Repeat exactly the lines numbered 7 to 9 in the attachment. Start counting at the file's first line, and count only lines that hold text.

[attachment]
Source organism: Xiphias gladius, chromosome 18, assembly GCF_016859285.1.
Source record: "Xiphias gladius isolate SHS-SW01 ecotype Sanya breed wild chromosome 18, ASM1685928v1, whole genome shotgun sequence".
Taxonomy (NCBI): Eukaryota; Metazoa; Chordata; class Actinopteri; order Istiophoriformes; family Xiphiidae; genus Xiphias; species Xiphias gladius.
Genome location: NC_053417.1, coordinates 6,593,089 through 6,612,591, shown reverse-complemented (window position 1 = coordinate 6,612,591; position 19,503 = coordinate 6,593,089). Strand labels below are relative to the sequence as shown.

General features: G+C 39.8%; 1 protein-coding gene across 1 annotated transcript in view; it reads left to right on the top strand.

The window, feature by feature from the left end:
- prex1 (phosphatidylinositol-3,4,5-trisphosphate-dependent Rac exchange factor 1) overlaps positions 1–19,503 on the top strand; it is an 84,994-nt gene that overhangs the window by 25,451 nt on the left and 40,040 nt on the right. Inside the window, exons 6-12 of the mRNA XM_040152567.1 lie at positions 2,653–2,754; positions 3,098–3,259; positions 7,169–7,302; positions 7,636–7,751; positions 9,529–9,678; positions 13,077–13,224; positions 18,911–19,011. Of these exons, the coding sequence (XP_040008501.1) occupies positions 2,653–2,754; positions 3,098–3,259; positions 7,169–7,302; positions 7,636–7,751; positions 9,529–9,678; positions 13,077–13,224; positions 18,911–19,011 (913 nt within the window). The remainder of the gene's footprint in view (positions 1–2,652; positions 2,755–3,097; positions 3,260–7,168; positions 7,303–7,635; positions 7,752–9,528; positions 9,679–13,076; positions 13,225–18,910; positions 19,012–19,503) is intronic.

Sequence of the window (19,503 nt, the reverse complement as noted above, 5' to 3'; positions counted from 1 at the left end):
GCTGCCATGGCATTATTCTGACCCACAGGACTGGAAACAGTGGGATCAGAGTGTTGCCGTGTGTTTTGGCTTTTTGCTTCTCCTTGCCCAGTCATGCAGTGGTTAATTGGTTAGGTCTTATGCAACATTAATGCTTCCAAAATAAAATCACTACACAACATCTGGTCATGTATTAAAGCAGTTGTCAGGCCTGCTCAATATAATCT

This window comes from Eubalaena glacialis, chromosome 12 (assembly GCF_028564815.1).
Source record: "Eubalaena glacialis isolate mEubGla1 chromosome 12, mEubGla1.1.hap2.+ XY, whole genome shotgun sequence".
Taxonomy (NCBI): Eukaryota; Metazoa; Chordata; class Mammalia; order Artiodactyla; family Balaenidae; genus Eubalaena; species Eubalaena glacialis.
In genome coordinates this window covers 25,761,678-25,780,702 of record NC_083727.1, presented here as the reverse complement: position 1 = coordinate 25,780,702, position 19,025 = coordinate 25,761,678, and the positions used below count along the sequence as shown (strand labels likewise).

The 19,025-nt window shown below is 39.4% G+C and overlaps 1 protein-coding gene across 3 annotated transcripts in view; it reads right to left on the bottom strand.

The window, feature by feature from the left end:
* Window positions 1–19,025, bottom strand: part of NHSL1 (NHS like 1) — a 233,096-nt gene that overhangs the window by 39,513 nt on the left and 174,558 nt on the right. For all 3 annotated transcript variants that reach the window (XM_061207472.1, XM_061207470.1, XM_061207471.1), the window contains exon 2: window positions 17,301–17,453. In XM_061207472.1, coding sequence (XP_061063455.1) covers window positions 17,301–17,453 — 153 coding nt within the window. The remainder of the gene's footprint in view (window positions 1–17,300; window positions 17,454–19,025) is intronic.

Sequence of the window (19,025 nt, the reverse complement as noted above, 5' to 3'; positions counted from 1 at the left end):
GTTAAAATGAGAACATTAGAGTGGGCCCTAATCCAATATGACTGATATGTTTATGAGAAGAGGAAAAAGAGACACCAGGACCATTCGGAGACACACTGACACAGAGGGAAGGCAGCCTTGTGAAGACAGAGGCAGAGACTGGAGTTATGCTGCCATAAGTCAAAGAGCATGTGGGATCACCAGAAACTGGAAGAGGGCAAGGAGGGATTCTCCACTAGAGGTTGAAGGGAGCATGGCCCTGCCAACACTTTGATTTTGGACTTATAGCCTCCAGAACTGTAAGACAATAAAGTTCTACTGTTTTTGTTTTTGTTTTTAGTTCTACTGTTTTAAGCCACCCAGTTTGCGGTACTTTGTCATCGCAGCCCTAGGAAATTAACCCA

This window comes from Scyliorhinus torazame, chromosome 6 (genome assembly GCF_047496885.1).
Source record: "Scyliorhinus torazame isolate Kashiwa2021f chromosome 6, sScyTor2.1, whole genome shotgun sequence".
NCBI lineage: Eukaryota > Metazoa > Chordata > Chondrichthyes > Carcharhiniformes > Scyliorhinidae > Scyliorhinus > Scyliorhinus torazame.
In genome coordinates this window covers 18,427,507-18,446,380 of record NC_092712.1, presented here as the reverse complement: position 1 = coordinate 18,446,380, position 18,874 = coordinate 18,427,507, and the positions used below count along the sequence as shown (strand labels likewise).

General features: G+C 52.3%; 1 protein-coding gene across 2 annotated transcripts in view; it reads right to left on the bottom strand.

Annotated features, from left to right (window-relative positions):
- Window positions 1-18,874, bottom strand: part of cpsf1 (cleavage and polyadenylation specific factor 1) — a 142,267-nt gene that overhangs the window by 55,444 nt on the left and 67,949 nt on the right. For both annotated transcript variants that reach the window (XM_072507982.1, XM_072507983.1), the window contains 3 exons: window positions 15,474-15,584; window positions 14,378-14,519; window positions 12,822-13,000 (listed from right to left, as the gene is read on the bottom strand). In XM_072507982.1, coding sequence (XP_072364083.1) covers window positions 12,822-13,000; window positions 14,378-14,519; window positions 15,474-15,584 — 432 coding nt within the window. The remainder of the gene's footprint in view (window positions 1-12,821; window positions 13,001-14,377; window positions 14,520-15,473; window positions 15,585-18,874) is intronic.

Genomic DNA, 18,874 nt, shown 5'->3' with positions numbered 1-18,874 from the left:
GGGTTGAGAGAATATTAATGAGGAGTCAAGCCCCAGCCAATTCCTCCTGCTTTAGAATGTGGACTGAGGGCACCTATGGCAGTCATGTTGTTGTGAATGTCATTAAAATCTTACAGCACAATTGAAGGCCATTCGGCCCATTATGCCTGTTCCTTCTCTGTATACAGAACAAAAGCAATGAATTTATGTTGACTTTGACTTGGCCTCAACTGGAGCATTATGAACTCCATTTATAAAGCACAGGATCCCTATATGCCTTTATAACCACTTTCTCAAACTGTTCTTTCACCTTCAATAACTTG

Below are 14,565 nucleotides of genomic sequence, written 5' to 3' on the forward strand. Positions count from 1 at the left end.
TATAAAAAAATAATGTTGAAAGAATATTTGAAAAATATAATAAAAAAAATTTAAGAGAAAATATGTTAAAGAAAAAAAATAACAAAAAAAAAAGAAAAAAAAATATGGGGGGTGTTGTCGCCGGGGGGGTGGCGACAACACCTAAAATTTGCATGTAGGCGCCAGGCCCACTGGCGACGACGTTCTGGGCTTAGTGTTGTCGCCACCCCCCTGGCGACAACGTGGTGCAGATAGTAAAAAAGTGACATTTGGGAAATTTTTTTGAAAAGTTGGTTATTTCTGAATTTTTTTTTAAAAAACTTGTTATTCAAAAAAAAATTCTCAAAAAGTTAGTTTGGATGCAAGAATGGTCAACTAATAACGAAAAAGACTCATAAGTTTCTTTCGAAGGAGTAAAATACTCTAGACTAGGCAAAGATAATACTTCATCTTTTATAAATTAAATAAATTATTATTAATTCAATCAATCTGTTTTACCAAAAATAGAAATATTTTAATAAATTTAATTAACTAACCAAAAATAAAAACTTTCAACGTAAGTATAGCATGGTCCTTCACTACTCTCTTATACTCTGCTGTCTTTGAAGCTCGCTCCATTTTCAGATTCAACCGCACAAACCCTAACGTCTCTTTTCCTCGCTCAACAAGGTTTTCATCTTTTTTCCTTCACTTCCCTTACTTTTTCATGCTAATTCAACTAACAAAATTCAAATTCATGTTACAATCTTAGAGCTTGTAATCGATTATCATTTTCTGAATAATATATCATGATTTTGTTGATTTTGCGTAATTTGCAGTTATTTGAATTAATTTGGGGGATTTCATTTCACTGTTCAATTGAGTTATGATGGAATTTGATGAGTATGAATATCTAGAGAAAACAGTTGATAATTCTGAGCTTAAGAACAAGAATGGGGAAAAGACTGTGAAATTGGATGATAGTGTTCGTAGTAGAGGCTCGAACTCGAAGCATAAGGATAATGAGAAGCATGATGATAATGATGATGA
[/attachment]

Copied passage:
- prex1 (phosphatidylinositol-3,4,5-trisphosphate-dependent Rac exchange factor 1) overlaps positions 1–19,503 on the top strand; it is an 84,994-nt gene that overhangs the window by 25,451 nt on the left and 40,040 nt on the right. Inside the window, exons 6-12 of the mRNA XM_040152567.1 lie at positions 2,653–2,754; positions 3,098–3,259; positions 7,169–7,302; positions 7,636–7,751; positions 9,529–9,678; positions 13,077–13,224; positions 18,911–19,011. Of these exons, the coding sequence (XP_040008501.1) occupies positions 2,653–2,754; positions 3,098–3,259; positions 7,169–7,302; positions 7,636–7,751; positions 9,529–9,678; positions 13,077–13,224; positions 18,911–19,011 (913 nt within the window). The remainder of the gene's footprint in view (positions 1–2,652; positions 2,755–3,097; positions 3,260–7,168; positions 7,303–7,635; positions 7,752–9,528; positions 9,679–13,076; positions 13,225–18,910; positions 19,012–19,503) is intronic.

Sequence of the window (19,503 nt, the reverse complement as noted above, 5' to 3'; positions counted from 1 at the left end):
GCTGCCATGGCATTATTCTGACCCACAGGACTGGAAACAGTGGGATCAGAGTGTTGCCGTGTGTTTTGGCTTTTTGCTTCTCCTTGCCCAGTCATGCAGTGGTTAATTGGTTAGGTCTTATGCAACATTAATGCTTCCAAAATAAAATCACTACACAACATCTGGTCATGTATTAAAGCAGTTGTCAGGCCTGCTCAATATAATCT